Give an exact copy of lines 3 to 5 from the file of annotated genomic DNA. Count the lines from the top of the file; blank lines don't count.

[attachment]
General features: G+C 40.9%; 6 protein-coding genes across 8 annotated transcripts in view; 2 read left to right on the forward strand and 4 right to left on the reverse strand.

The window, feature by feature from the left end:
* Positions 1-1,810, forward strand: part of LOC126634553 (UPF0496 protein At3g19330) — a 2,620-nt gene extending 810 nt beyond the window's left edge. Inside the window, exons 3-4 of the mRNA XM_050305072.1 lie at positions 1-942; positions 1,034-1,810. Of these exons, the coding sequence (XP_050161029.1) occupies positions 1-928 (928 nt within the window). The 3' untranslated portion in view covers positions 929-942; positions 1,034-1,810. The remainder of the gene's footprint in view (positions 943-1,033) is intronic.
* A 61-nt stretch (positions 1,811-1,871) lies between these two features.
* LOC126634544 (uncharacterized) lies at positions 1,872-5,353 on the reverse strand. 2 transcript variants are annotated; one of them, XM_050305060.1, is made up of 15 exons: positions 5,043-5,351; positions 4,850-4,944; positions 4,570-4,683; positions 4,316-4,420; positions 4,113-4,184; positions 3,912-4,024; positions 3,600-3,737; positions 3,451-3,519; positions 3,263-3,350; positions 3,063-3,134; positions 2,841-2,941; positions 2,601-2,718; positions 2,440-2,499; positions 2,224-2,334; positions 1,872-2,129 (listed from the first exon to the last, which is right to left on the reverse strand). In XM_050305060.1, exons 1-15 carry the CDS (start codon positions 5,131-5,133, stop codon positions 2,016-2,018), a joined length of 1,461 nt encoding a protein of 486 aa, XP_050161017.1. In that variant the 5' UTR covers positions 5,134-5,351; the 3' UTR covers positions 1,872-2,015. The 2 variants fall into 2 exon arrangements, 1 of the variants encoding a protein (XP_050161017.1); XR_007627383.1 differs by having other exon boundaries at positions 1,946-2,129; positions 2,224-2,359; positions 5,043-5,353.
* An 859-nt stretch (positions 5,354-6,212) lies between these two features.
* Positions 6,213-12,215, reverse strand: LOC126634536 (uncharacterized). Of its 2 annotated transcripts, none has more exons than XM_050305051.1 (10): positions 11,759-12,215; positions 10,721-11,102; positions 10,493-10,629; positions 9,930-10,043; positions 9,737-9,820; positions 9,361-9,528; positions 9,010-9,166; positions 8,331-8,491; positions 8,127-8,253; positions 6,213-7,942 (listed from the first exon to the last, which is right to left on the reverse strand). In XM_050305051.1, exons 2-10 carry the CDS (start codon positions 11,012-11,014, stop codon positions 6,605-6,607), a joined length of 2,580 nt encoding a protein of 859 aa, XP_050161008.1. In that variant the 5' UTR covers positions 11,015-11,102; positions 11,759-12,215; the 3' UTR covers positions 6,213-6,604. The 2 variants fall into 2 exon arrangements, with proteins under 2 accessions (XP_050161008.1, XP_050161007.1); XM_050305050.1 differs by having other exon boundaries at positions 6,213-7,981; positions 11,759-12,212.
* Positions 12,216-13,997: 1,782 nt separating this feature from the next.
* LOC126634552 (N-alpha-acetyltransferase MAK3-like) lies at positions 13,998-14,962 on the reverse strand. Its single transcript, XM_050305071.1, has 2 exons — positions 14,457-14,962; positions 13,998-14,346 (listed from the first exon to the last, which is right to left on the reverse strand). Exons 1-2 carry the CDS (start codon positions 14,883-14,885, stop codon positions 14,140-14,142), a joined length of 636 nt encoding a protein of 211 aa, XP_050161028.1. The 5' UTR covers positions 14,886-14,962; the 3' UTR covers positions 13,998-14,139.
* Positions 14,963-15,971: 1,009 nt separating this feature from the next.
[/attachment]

* Positions 1-1,810, forward strand: part of LOC126634553 (UPF0496 protein At3g19330) — a 2,620-nt gene extending 810 nt beyond the window's left edge. Inside the window, exons 3-4 of the mRNA XM_050305072.1 lie at positions 1-942; positions 1,034-1,810. Of these exons, the coding sequence (XP_050161029.1) occupies positions 1-928 (928 nt within the window). The 3' untranslated portion in view covers positions 929-942; positions 1,034-1,810. The remainder of the gene's footprint in view (positions 943-1,033) is intronic.
* A 61-nt stretch (positions 1,811-1,871) lies between these two features.
* LOC126634544 (uncharacterized) lies at positions 1,872-5,353 on the reverse strand. 2 transcript variants are annotated; one of them, XM_050305060.1, is made up of 15 exons: positions 5,043-5,351; positions 4,850-4,944; positions 4,570-4,683; positions 4,316-4,420; positions 4,113-4,184; positions 3,912-4,024; positions 3,600-3,737; positions 3,451-3,519; positions 3,263-3,350; positions 3,063-3,134; positions 2,841-2,941; positions 2,601-2,718; positions 2,440-2,499; positions 2,224-2,334; positions 1,872-2,129 (listed from the first exon to the last, which is right to left on the reverse strand). In XM_050305060.1, exons 1-15 carry the CDS (start codon positions 5,131-5,133, stop codon positions 2,016-2,018), a joined length of 1,461 nt encoding a protein of 486 aa, XP_050161017.1. In that variant the 5' UTR covers positions 5,134-5,351; the 3' UTR covers positions 1,872-2,015. The 2 variants fall into 2 exon arrangements, 1 of the variants encoding a protein (XP_050161017.1); XR_007627383.1 differs by having other exon boundaries at positions 1,946-2,129; positions 2,224-2,359; positions 5,043-5,353.